Immerse yourself in the story of Ireland’s Ancient East in County Carlow. Get off the beaten track to see, hear, touch and feel the imprints of the millennia of settlers in this county. Take your time to discover it all – Stone Age artifacts, monasteries, medieval castles and large country houses and estates.

google-maps-oakpark-w.jpgUnfortunately, I’m just making a quick exploration. But I did save some provided photos for later ‘Sketching from the Neck Up’ projects. Meanwhile, Carlow Tourism said that ‘Carlow is a treasure trove of wonderful gardens to visit. Some of the best in the country are here and the county also contains what is regarded as the best garden centre in the country – Arboretum Home and Garden Heaven, which has been continuously awarded a coveted 5 stars in the Bord Bia Garden Centre of the Year Awards.’ One particular park I found is just on the outskirts of the town.

Oak Park Forest Park

There are few locations which could rival the beauty and tranquillity of Oak Park Forest Park. Ideal for leisurely strolls and walks, a visit here is a relaxing and pleasurable experience and a must for any visitor to Co. Carlow. Colour coded circular walkways of varying lengths with excellent accessible surfaces and easy gradients make a visit here an enjoyable experience for young and old alike.

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The park is a mature, mixed species woodland of over 120 acres with a predominance of beech, oak, scots pine, silver fir, larch and sycamore. The proximity of the walkways to the extensive collection of ferns, mosses and woodland flora provides the visitor with an ideal opportunity to interact with nature. Boasting a rich diversity of wildlife, the lakes and their surrounds provide a habitat for swans and ducks, while the islands shelter many wild and game birds. The Woodland Looped walks extend over 4km.

The park also features a picnic area, informal leisure areas and seating at regular intervals. For us who are physically challenged, the Looped Board Walks have anti-slip surfacing and are wheelchair accessible. You can read more in this PDF brochure link -> Carlow-Garden-Trail

After a vicarious visit in the forest, I’m heading in for town. My first stop – the River Barrow and the rowing club.

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I love watching a rowing team pulling on their oars, slicing through the water.

Downtown Carlow

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So, from the river, using Street-View, I went exploring down narrow streets. Just a block from the river, I found the ruins of the Carlow Castle which is today facing a modern apartment complex called the Water Front. I decided not to sketch the castle and continue my touring. I decided to check out Carlow College.

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On the way there, as I was passing the court house, I had to stop and sketch an 18th century canon which sat on a strange carriage. I say strange because as a historical student of this period, if this canon was fired, well… I can just imagine it flipping back and crushing the gun crew. But I think this canon carriage, in-front of the court house is more for display.

The college campus reminded me of my own college days. Because I was a Theatre major, I always look for the campus theater; in this case, VISUAL Carlow.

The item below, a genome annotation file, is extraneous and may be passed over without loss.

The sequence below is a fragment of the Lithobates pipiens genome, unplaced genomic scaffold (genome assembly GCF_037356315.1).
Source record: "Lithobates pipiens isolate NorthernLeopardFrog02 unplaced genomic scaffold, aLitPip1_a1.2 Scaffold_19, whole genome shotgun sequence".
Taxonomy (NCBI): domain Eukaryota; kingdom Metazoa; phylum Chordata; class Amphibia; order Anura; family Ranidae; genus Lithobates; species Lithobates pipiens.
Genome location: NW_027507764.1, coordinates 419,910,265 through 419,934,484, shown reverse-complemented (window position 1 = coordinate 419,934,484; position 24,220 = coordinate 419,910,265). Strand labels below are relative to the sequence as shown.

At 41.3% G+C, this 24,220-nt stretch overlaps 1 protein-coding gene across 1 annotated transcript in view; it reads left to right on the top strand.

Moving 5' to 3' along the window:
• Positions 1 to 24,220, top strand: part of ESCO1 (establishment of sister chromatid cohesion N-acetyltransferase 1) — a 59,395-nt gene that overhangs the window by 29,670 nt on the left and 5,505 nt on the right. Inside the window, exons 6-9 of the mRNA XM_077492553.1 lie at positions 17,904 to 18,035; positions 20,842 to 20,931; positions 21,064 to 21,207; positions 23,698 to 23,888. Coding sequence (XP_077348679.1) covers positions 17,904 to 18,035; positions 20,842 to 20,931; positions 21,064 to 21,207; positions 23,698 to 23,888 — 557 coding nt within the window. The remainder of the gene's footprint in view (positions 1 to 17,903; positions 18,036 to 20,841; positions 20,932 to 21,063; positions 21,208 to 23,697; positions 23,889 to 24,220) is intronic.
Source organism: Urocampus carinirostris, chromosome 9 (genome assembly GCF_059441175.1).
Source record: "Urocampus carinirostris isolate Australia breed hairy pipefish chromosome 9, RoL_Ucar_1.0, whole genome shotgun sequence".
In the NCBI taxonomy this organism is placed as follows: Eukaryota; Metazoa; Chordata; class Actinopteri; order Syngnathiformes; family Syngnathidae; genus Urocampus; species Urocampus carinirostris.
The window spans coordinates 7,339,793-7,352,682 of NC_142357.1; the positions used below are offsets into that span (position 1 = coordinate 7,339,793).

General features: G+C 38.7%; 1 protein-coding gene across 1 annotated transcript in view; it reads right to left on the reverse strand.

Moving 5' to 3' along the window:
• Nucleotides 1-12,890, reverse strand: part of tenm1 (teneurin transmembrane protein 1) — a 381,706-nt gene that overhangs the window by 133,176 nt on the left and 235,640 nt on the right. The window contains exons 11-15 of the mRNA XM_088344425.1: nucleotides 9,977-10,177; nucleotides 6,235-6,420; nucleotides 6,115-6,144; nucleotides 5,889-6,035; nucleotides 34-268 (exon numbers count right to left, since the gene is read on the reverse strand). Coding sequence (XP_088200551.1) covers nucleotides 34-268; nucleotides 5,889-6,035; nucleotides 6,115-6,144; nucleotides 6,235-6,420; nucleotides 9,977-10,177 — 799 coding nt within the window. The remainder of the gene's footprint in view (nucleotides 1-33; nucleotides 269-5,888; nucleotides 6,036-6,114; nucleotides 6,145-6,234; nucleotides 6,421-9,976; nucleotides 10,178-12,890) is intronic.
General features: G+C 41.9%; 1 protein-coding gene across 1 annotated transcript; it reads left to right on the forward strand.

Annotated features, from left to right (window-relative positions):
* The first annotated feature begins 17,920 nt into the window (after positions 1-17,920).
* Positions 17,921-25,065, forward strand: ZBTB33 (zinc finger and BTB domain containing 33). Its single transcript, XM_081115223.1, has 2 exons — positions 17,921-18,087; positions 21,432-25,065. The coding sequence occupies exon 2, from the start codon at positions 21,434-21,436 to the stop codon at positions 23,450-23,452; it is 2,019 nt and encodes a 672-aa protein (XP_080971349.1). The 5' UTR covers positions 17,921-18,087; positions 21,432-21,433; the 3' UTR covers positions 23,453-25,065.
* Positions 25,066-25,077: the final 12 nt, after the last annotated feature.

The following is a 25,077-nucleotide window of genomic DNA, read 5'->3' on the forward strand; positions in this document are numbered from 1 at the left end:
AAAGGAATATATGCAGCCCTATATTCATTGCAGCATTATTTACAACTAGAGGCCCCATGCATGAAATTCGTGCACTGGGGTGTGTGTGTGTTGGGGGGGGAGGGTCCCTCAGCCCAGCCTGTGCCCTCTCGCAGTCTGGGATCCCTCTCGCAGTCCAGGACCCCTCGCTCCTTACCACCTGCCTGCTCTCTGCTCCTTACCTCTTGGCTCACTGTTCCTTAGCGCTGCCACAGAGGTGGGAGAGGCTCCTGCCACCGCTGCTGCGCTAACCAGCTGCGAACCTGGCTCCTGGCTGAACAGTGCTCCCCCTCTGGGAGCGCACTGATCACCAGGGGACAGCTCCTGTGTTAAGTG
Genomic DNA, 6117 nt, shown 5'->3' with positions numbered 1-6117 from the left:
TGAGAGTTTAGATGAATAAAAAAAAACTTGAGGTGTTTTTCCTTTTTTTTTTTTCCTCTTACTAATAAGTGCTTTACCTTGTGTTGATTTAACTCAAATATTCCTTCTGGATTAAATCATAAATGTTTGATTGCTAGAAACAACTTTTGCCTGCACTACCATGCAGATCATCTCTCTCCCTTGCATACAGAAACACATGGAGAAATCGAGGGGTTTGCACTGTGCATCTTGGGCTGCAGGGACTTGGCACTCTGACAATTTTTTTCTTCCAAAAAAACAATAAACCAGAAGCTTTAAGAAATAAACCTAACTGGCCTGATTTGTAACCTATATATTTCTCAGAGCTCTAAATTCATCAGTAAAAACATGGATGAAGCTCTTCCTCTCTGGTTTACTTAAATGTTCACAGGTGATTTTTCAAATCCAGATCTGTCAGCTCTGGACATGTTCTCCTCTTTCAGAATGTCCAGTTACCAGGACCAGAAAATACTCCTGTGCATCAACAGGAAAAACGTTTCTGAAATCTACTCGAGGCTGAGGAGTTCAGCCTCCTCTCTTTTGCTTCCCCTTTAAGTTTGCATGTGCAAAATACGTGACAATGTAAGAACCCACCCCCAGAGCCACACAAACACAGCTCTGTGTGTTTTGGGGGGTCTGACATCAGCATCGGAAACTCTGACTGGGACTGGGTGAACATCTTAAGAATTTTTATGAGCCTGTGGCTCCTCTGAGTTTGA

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VISUAL is one of Ireland’s leading contemporary art spaces situated in the heart of Carlow Town, with four world class gallery spaces and a 320-seat performance space. It receives national, international and regional touring productions as well as presenting locally produced work. The theatre itself comprises of one performance space and associated workshop space. It is the home venue for a number of Carlow based amateur and professional groups who can use it for workshops, rehearsals and presentation of their work. [content by http://www.visualcarlow.ie]

For my sketch subject, I chose a beautiful, chrome shining, modern art piece which stood about 3-storeys high and fronting Visual. After the college, we go shopping.

Five blocks south is Carlow’s shopping district and if this was an actual physical vacation, my wife will really be enjoying it. Meanwhile, since I’m not really a shopping type, I have to hunt for something to sketch. And in a small circular park surrounded by boutiques, shops, restaurants and tourists is the Liberty Tree.

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At first sight, the Liberty Tree is a bronze sculpture with a tree shaped outline. It stands on a circular base at the centre of a large fountain. I almost ignored it, until I looked closely at the tree’s trunk and found several emaciated human images hanging from the trunk; like they were cruelly tortured to death.

This almost gruesome sculpture actually commemorates the 1798 Irish Rising that started here in Carlow.

After the shopping, it is time to look for somewhere to eat. There are many recognizable restaurants in Carlow’s commercial area. I found McDonald’s and even a Burger King (by the river). But I went looking for a hole-in-the-wall type restaurant that’ll surprise me. In a narrow street, right across from the Cathedral is a Spanish restaurant, Mimosa.

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If you looked at the outside, it didn’t seem special. Now, look at the framed door of my sketch and you’ll see a star and 4 discs. Mimosa may seem a hole-in-the-wall, but it is an award winning place. So, I hope for future travellers, please eat there and write to me about it.